“He’s not suicidal, and he’s not stupid. The moment he launches a nuke, he’s done.”


That is not to say that Putin is making no strategic mistakes. “Nobody is the master of everything,” says Barsky. But “he is very calculated and focussed in his efforts to create a mythology about himself that will survive in the coming centuries, right next to Peter the Great. That’s what’s driving the guy.”

As for the question that’s been hanging over the war in Ukraine since the very start, whether Putin is willing to use nuclear weapons, Barsky couldn’t be more adamant: “He’s not suicidal, and he’s not stupid. The moment he launches a nuke, he’s done.” Of course, that doesn’t mean we shouldn’t worry about the nuclear threat: during the Cold War the world came close to nuclear disaster because of misunderstanding and misinterpretation between the two sides.

Tensions are also not helped by politicians such as President Joe Biden, who call Putin names like war-criminal, and escalate tensions, said Barsky. The more tension, the higher the possibility of an accident, of one’s words being misinterpreted. “It’s unproductive and it’s dangerous. It’s politics!”  he says with frustration. With such attacks, Biden is principally speaking to the American people, but foreign policy shouldn’t be dictated by internal politics, he says. It was also unwise of Biden to say publicly that the US would not get involved militarily with Russia. Barsky said: “Keep them guessing! In that respect, Donald Trump did a pretty good job. He was such a wildman that people from the outside didn’t know what he’d do.”


“The United States has always overestimated the capability of the KGB, but they were just as flawed as any bureaucracy.”


And what about the mythology around the all-powerful KGB and by extension Putin? This image of the security agency, according to Barsky, is largely based on the testimony of Yuri Besmenov, another former agent who defected to the West. In a 1984 interview, Besmenov claimed the KGB had a master plan to undermine the political system of the US. But, according to Barsky, “Besmenov was a fraud” and the KGB has been consistently overestimated.

“I don’t have proof positive, but I have enough knowledge of what the KGB was capable of doing; I have enough knowledge of what they knew and didn’t know. I was one of their best, and the people that trained me were people that had lived in the United States under diplomatic cover, and they were completely clueless, they didn’t understand how American society works. So how do you undermine something that you don’t know how it works? There was phenomenal ignorance.”

“The United States has always overestimated the capability of the KGB, but they were just as flawed as any bureaucracy,” Barsky continues. “There was a lot of dead wood, a lot of ignorance, a lot of politics. The KGB was not 10 feet tall.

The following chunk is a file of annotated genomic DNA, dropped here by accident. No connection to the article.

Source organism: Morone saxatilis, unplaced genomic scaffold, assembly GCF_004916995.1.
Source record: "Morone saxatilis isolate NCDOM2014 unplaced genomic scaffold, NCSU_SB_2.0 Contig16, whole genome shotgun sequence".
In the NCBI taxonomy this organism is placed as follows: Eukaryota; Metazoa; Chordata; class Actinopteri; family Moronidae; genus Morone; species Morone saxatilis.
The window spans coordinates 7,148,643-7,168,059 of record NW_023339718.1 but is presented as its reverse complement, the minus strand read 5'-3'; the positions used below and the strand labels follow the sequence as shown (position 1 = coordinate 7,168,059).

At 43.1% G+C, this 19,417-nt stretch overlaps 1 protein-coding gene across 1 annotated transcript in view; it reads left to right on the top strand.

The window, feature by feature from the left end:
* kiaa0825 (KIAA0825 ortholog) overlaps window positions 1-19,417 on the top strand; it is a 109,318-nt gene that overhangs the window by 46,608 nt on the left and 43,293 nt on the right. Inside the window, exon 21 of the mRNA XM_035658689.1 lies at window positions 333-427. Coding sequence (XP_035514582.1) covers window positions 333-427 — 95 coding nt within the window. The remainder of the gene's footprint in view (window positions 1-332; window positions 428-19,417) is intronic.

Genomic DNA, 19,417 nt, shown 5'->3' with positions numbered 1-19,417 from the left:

Untitled design 1 SUGGESTED READING The philosophers behind Putin By Paul Robinson “We had some good agents, but our biggest successes in the United States came from defectors”. As for Vladimir Putin, “he would have learned the basic stuff: how to keep a secret, how to manipulate people, but I can’t imagine he was one of the best graduates of his class because he was launched in East Germany, a vassal state, a friendly country. If you have a dozen graduates, who do you send to East Germany and who do you send to West Germany?” Barsky asks, suggesting that the most impressive spies would be sent to the most adversarial countries. “But he was known as a good organiser,” Barsky admits. When Putin became prime minister under Boris Yeltsin, he cleaned up the mess -  “the country had become ungovernable”. He was a good networker and as a former agent, he had access to people who became politicians or oligarchs. 


“China has its own vision of the future. At the moment, this is a marriage of convenience. But I don’t see this alliance developing into something as strong as NATO.”


But beyond his organisational and networking skills, Putin is also a visionary. And even if part of his vision is to “Make Russia Great Again”, it looks like there is a broader plan of developing an anti-Western alliance with China and other powers. Barsky admits that this might be part of what Putin would like to see happen - the birth of an anti-NATO alliance. But he’s not convinced that it’s within Putin’s means, at least in the short-run, and he thinks Putin knows that. “He’s not stupid, he knows his limitations.” A potential alliance with China would not be straightforward or easy, says Barsky. The two countries share a long border, and that there has been a history of tensions and hostilities. “China has its own vision of the future. At the moment, this is a marriage of convenience. But I don’t see this alliance developing into something as strong as NATO.”

Who’s going to win the war?

At the same time as the war on Ukraine, Russia is waging an energy war on Europe, limiting the supply of oil and gas, with Europe seemingly left powerless. Is Putin holding all the cards when it comes to this proxy war and is his blackmail going to be effective in reducing Western support for Ukraine as energy and food prices soar? Barsky isn’t convinced this strategy is going to work. The shortage of oil and gas that Putin can create can largely be covered by oil from the Middle East. 


“This war is not really winnable. Even if Russia occupies a large chunk, or even all of Ukraine, the war will not stop.”